The condition of Turkey’s Armenian Christian population (about 65,000, a remnant of the historic Armenian Orthodox population wiped out by the genocide marking the foundation of the Republic of Turkey) adds a charge to the indictment against Turkey as a model democracy. Ankara’s direct interference in the election of an interim Armenian Patriarch in 2010 mirrors the general pattern in government interference in the internal affairs of all religious communities—including the Sunni Muslim majority and sizeable minority of Alewites comprising about 20% of Turkey’s population. Two recent liturgical celebrations at the Armenian Orthodox Akhtamar Church in Van have been used as public relations spectacles by Ankara, in order to divert attention from the reality of its stranglehold on free worship for the country’s Christian minorities.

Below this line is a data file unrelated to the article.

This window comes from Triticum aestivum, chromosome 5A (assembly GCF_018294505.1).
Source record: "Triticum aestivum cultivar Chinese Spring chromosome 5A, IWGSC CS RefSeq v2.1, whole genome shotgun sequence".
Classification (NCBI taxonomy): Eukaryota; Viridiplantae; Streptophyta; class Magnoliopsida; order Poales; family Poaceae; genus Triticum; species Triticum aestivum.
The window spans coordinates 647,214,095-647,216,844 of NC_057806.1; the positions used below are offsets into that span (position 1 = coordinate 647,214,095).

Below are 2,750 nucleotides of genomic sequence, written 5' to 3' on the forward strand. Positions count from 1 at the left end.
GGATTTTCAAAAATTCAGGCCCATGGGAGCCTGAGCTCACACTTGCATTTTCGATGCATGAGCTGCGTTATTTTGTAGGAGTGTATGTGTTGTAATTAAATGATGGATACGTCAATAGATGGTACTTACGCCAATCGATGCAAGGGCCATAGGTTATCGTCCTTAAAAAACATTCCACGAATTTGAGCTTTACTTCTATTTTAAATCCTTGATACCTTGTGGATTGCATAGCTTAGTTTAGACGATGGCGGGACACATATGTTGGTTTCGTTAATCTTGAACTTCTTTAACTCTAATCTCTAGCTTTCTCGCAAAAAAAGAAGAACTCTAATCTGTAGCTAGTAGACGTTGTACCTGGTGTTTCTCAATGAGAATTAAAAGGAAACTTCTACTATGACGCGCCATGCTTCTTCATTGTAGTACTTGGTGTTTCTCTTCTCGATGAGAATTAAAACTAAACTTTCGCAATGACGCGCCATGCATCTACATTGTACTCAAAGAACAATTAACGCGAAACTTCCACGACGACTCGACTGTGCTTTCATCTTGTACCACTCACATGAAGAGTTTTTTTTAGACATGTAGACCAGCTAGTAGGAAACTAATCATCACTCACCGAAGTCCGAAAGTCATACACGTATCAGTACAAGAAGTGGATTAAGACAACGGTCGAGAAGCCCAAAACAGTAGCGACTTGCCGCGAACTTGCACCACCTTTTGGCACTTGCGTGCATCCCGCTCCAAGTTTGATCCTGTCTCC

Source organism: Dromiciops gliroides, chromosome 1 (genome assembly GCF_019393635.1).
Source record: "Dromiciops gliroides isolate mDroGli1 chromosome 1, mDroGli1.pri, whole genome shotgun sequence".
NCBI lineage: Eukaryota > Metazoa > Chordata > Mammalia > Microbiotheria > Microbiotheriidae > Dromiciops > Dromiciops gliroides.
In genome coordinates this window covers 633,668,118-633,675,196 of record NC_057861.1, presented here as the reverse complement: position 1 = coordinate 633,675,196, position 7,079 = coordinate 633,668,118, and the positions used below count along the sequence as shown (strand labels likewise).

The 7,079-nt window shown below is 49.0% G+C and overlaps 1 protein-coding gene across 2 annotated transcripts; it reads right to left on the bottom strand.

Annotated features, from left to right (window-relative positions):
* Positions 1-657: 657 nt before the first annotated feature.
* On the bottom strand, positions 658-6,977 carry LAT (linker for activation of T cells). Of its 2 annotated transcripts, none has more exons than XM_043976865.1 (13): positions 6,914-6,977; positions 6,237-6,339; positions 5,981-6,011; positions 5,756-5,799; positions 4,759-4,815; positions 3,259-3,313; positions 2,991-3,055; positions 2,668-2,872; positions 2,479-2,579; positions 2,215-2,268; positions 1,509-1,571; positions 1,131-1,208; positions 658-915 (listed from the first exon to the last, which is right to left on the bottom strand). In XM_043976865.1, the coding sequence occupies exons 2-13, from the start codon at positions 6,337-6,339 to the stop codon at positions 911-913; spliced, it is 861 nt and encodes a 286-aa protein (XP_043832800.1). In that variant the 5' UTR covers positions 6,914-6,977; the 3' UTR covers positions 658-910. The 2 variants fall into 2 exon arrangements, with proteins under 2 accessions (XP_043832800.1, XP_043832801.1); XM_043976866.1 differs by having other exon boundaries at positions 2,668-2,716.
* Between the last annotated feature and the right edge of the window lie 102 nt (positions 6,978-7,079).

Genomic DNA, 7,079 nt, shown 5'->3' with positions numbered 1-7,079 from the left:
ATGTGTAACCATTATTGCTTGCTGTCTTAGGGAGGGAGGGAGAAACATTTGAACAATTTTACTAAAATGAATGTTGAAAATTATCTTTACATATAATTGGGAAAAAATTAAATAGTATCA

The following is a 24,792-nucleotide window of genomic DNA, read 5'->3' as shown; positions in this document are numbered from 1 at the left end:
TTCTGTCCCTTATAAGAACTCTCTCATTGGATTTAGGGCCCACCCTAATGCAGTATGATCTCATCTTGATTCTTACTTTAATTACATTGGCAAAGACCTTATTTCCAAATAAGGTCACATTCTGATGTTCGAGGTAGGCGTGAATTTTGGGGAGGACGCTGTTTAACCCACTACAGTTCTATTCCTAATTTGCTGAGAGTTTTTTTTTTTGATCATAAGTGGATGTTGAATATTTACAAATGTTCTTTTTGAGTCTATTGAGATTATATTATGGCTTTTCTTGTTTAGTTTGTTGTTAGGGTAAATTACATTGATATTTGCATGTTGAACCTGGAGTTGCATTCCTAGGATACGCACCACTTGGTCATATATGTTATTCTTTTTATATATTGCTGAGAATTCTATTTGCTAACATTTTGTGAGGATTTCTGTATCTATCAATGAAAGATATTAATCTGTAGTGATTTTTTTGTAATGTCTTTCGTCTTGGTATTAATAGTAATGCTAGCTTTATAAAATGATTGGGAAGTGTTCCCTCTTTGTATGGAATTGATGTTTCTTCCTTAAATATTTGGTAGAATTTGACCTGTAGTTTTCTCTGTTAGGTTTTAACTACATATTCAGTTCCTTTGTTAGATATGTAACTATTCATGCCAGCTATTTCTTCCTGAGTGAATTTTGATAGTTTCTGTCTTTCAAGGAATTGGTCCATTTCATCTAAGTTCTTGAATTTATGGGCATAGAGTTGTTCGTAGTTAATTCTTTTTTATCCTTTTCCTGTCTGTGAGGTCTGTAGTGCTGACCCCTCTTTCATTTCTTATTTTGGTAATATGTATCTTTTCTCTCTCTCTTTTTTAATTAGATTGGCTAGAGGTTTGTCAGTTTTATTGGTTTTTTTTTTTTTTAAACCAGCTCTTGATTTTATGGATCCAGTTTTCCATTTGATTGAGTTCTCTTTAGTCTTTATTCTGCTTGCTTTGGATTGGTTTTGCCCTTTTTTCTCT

Today, in Turkey, Christian religious leaders describe themselves as “feeling crucified” and their communities as “endangered species.” The tragic results of Ankara’s policies to eradicate Christianity from its lands of origin are shockingly evident in the northern part of Cyprus under occupation by Turkey’s military since its invasion in 1974. The systematic looting, desecration, and destruction of the Greek Orthodox churches, monasteries, and cemeteries in Turkish-occupied Cyprus has been replicated in the Turkish military’s assaults on Roman Catholic, Armenian, and Maronite sites; in Turkish-occupied Cyprus, there are less than 450 Christians (the tiny enclave of elderly Greek Cypriots) remaining in the lands to which St. Andrew brought Christianity.